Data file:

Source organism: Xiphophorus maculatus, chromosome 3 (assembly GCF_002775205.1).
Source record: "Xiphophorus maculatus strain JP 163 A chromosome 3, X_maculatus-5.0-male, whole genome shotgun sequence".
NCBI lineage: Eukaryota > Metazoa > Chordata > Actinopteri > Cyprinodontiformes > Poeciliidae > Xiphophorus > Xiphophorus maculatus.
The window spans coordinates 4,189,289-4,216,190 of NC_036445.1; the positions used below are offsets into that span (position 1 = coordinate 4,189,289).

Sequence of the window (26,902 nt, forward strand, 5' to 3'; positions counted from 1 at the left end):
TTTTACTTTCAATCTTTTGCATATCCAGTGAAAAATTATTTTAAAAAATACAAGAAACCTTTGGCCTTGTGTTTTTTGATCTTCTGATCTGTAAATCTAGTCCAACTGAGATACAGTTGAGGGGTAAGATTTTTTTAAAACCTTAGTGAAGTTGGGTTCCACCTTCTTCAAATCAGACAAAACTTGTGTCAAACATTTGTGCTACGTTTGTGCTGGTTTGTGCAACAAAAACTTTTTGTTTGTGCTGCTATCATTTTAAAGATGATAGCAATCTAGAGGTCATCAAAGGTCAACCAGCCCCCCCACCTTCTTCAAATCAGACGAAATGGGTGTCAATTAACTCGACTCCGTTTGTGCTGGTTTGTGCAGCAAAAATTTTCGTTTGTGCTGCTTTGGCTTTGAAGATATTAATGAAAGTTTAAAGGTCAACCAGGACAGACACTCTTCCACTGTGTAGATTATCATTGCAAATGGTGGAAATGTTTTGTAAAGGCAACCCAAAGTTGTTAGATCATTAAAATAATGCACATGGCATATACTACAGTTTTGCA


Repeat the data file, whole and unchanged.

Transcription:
Source organism: Xiphophorus maculatus, chromosome 3 (assembly GCF_002775205.1).
Source record: "Xiphophorus maculatus strain JP 163 A chromosome 3, X_maculatus-5.0-male, whole genome shotgun sequence".
NCBI lineage: Eukaryota > Metazoa > Chordata > Actinopteri > Cyprinodontiformes > Poeciliidae > Xiphophorus > Xiphophorus maculatus.
The window spans coordinates 4,189,289-4,216,190 of NC_036445.1; the positions used below are offsets into that span (position 1 = coordinate 4,189,289).

Sequence of the window (26,902 nt, forward strand, 5' to 3'; positions counted from 1 at the left end):
TTTTACTTTCAATCTTTTGCATATCCAGTGAAAAATTATTTTAAAAAATACAAGAAACCTTTGGCCTTGTGTTTTTTGATCTTCTGATCTGTAAATCTAGTCCAACTGAGATACAGTTGAGGGGTAAGATTTTTTTAAAACCTTAGTGAAGTTGGGTTCCACCTTCTTCAAATCAGACAAAACTTGTGTCAAACATTTGTGCTACGTTTGTGCTGGTTTGTGCAACAAAAACTTTTTGTTTGTGCTGCTATCATTTTAAAGATGATAGCAATCTAGAGGTCATCAAAGGTCAACCAGCCCCCCCACCTTCTTCAAATCAGACGAAATGGGTGTCAATTAACTCGACTCCGTTTGTGCTGGTTTGTGCAGCAAAAATTTTCGTTTGTGCTGCTTTGGCTTTGAAGATATTAATGAAAGTTTAAAGGTCAACCAGGACAGACACTCTTCCACTGTGTAGATTATCATTGCAAATGGTGGAAATGTTTTGTAAAGGCAACCCAAAGTTGTTAGATCATTAAAATAATGCACATGGCATATACTACAGTTTTGCA